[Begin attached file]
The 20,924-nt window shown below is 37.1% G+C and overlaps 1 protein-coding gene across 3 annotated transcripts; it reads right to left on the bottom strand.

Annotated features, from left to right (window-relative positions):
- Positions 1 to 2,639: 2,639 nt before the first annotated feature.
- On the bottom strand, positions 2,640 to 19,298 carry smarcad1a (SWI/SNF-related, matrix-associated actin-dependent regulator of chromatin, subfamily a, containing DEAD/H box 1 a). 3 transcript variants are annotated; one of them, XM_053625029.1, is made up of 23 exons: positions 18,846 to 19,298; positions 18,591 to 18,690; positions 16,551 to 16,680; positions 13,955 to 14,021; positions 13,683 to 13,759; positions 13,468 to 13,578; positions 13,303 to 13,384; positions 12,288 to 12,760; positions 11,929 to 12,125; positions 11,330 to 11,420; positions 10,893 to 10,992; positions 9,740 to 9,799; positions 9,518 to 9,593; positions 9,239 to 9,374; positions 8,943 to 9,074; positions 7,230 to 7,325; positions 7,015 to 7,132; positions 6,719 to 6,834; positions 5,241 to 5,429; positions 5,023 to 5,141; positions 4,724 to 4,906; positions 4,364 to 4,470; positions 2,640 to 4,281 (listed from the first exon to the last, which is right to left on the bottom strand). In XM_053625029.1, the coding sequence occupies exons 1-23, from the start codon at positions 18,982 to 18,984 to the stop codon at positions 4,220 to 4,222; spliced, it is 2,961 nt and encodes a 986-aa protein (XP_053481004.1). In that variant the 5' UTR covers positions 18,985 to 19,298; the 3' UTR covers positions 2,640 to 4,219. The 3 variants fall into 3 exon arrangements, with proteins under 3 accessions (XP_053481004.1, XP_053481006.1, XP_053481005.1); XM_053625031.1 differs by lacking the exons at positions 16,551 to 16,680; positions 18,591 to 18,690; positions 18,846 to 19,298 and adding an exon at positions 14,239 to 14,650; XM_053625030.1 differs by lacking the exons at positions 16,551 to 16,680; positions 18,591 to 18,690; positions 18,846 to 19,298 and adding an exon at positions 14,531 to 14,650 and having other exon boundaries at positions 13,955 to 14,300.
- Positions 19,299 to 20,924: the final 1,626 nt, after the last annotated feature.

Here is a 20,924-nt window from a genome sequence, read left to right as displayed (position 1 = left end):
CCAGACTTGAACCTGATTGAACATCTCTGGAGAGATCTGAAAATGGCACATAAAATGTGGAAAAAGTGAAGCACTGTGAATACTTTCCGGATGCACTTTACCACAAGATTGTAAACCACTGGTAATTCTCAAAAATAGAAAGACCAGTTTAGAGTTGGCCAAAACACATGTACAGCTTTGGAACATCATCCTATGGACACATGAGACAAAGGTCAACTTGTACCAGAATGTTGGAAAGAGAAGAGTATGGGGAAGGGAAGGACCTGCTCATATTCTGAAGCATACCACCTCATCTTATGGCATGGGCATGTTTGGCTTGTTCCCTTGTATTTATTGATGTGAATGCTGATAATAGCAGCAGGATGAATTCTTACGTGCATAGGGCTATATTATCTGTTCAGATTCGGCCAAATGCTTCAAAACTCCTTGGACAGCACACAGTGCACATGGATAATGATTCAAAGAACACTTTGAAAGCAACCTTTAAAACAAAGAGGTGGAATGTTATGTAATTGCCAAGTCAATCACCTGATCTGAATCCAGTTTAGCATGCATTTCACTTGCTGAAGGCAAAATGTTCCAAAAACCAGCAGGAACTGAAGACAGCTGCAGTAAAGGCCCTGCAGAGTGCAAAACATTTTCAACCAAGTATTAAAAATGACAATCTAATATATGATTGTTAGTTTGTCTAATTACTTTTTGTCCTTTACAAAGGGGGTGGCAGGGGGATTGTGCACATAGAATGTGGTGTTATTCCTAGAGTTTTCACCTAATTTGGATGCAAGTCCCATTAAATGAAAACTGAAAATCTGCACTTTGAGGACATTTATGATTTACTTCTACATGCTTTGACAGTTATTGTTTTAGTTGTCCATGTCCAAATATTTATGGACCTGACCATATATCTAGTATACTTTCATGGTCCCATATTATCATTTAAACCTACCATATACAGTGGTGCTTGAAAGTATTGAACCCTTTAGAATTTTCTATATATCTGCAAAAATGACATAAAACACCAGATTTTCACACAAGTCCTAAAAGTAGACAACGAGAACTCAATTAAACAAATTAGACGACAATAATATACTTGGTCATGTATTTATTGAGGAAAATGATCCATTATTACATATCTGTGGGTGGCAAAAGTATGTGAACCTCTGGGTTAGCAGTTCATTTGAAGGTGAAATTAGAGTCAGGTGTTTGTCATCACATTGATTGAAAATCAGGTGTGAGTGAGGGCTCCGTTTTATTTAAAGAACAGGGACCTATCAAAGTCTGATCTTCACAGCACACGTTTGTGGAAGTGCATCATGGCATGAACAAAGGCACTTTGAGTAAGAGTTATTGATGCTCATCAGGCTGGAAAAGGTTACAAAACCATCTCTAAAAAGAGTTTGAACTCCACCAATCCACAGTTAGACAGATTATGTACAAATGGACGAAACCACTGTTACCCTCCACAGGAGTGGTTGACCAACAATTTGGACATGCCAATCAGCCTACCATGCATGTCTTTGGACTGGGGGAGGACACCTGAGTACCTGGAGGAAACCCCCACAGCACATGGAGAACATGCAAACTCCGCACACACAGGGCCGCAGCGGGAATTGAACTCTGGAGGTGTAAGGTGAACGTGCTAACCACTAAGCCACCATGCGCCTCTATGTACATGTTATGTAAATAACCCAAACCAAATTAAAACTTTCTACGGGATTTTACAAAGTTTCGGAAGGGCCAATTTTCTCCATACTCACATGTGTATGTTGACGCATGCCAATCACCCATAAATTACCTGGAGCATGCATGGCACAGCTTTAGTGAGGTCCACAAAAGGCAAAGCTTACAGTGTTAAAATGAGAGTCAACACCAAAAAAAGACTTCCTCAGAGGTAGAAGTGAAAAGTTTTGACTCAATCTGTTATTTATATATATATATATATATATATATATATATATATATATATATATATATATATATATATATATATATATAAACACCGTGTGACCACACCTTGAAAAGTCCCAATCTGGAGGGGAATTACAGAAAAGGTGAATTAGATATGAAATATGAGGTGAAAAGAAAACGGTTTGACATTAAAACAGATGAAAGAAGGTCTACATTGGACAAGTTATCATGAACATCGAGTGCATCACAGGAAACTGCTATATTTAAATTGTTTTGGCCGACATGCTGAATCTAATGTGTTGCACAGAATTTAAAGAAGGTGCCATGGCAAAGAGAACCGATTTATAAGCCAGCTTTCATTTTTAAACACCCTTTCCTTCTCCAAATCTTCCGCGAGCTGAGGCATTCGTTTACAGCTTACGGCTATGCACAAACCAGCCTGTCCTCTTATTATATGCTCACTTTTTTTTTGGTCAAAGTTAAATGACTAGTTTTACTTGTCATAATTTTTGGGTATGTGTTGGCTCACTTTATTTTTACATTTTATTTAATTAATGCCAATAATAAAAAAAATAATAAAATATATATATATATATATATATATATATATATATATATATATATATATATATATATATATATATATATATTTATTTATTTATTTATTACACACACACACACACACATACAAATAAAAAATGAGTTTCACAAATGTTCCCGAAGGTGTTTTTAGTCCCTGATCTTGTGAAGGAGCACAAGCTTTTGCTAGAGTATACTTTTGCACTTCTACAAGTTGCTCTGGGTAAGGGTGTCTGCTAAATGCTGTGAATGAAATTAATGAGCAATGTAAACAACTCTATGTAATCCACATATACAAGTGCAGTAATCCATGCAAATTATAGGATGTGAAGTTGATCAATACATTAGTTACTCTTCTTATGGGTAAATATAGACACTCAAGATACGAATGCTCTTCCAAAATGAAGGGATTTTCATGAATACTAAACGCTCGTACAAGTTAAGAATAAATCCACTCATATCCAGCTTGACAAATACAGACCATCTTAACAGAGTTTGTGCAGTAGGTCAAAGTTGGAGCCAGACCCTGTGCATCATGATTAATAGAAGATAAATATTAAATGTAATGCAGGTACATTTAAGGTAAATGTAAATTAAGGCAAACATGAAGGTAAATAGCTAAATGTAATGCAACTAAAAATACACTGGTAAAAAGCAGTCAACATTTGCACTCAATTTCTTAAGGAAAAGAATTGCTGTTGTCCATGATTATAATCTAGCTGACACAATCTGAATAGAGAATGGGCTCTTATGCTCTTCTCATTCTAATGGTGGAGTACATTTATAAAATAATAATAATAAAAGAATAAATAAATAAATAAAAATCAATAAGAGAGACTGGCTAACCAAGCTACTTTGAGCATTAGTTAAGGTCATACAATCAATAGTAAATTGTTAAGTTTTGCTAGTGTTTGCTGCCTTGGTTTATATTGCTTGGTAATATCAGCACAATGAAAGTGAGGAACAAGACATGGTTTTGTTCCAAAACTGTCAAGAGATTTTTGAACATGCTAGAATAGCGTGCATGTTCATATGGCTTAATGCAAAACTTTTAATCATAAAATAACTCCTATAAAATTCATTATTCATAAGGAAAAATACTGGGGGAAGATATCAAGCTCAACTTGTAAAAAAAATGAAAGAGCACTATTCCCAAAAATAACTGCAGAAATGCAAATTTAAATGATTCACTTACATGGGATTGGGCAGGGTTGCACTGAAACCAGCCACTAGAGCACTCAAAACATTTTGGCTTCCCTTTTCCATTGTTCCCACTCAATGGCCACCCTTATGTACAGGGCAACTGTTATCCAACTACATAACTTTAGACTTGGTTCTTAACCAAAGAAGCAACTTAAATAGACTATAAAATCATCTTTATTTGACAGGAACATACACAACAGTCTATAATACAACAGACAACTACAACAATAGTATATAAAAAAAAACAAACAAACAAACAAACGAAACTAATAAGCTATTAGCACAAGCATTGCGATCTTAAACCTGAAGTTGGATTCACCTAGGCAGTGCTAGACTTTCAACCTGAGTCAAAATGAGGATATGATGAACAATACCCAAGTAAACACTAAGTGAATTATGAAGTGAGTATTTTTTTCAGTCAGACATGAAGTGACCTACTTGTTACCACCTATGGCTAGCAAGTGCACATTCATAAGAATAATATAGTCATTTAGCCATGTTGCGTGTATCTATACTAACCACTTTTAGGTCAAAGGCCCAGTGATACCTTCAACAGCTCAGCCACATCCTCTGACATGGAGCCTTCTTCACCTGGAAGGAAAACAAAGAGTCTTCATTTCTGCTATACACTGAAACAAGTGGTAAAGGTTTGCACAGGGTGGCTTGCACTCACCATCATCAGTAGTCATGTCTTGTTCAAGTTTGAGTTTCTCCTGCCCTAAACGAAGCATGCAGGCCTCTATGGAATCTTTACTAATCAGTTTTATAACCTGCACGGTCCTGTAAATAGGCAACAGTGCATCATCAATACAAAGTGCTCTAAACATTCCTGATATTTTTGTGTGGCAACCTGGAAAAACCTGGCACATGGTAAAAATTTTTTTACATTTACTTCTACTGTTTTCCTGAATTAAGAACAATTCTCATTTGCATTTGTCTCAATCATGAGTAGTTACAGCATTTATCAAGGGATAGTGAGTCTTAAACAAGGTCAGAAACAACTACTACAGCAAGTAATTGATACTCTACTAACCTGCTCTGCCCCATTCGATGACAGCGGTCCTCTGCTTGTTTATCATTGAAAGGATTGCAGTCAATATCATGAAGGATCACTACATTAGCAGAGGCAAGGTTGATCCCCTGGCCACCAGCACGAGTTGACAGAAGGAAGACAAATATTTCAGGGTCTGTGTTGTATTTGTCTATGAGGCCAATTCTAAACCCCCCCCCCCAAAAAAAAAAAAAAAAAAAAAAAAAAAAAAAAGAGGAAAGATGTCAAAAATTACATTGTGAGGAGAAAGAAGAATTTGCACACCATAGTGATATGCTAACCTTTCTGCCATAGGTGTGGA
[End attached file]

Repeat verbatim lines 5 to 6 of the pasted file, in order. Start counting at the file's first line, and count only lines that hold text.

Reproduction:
- Positions 19,299 to 20,924: the final 1,626 nt, after the last annotated feature.

Here is a 20,924-nt window from a genome sequence, read left to right as displayed (position 1 = left end):